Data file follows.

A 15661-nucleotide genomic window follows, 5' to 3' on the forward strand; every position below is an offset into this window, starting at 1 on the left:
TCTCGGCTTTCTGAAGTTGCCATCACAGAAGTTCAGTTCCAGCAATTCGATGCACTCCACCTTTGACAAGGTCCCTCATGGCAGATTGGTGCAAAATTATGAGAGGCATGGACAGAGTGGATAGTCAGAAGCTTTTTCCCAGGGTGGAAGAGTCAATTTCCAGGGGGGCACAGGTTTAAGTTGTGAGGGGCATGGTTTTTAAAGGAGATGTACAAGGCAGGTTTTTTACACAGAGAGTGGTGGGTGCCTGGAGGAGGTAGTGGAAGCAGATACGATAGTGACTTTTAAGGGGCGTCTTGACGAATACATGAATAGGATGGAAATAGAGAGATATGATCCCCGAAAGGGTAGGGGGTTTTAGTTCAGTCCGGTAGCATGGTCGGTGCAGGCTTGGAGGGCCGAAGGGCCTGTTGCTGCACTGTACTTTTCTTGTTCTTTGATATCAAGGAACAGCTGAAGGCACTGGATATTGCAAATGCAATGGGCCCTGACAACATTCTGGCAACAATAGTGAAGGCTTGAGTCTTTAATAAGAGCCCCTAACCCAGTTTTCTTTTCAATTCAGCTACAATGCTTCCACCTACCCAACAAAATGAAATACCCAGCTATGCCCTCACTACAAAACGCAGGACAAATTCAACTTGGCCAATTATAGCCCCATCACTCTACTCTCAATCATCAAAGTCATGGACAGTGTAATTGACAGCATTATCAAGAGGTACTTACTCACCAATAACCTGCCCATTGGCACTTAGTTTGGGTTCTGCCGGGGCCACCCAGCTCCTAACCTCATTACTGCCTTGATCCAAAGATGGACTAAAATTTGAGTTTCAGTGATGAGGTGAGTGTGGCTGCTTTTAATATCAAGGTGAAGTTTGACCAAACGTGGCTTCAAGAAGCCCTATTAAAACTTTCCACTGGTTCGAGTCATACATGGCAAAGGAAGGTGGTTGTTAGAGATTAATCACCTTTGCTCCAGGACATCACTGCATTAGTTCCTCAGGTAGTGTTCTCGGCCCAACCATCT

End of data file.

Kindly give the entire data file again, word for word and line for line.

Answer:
A 15661-nucleotide genomic window follows, 5' to 3' on the forward strand; every position below is an offset into this window, starting at 1 on the left:
TCTCGGCTTTCTGAAGTTGCCATCACAGAAGTTCAGTTCCAGCAATTCGATGCACTCCACCTTTGACAAGGTCCCTCATGGCAGATTGGTGCAAAATTATGAGAGGCATGGACAGAGTGGATAGTCAGAAGCTTTTTCCCAGGGTGGAAGAGTCAATTTCCAGGGGGGCACAGGTTTAAGTTGTGAGGGGCATGGTTTTTAAAGGAGATGTACAAGGCAGGTTTTTTACACAGAGAGTGGTGGGTGCCTGGAGGAGGTAGTGGAAGCAGATACGATAGTGACTTTTAAGGGGCGTCTTGACGAATACATGAATAGGATGGAAATAGAGAGATATGATCCCCGAAAGGGTAGGGGGTTTTAGTTCAGTCCGGTAGCATGGTCGGTGCAGGCTTGGAGGGCCGAAGGGCCTGTTGCTGCACTGTACTTTTCTTGTTCTTTGATATCAAGGAACAGCTGAAGGCACTGGATATTGCAAATGCAATGGGCCCTGACAACATTCTGGCAACAATAGTGAAGGCTTGAGTCTTTAATAAGAGCCCCTAACCCAGTTTTCTTTTCAATTCAGCTACAATGCTTCCACCTACCCAACAAAATGAAATACCCAGCTATGCCCTCACTACAAAACGCAGGACAAATTCAACTTGGCCAATTATAGCCCCATCACTCTACTCTCAATCATCAAAGTCATGGACAGTGTAATTGACAGCATTATCAAGAGGTACTTACTCACCAATAACCTGCCCATTGGCACTTAGTTTGGGTTCTGCCGGGGCCACCCAGCTCCTAACCTCATTACTGCCTTGATCCAAAGATGGACTAAAATTTGAGTTTCAGTGATGAGGTGAGTGTGGCTGCTTTTAATATCAAGGTGAAGTTTGACCAAACGTGGCTTCAAGAAGCCCTATTAAAACTTTCCACTGGTTCGAGTCATACATGGCAAAGGAAGGTGGTTGTTAGAGATTAATCACCTTTGCTCCAGGACATCACTGCATTAGTTCCTCAGGTAGTGTTCTCGGCCCAACCATCT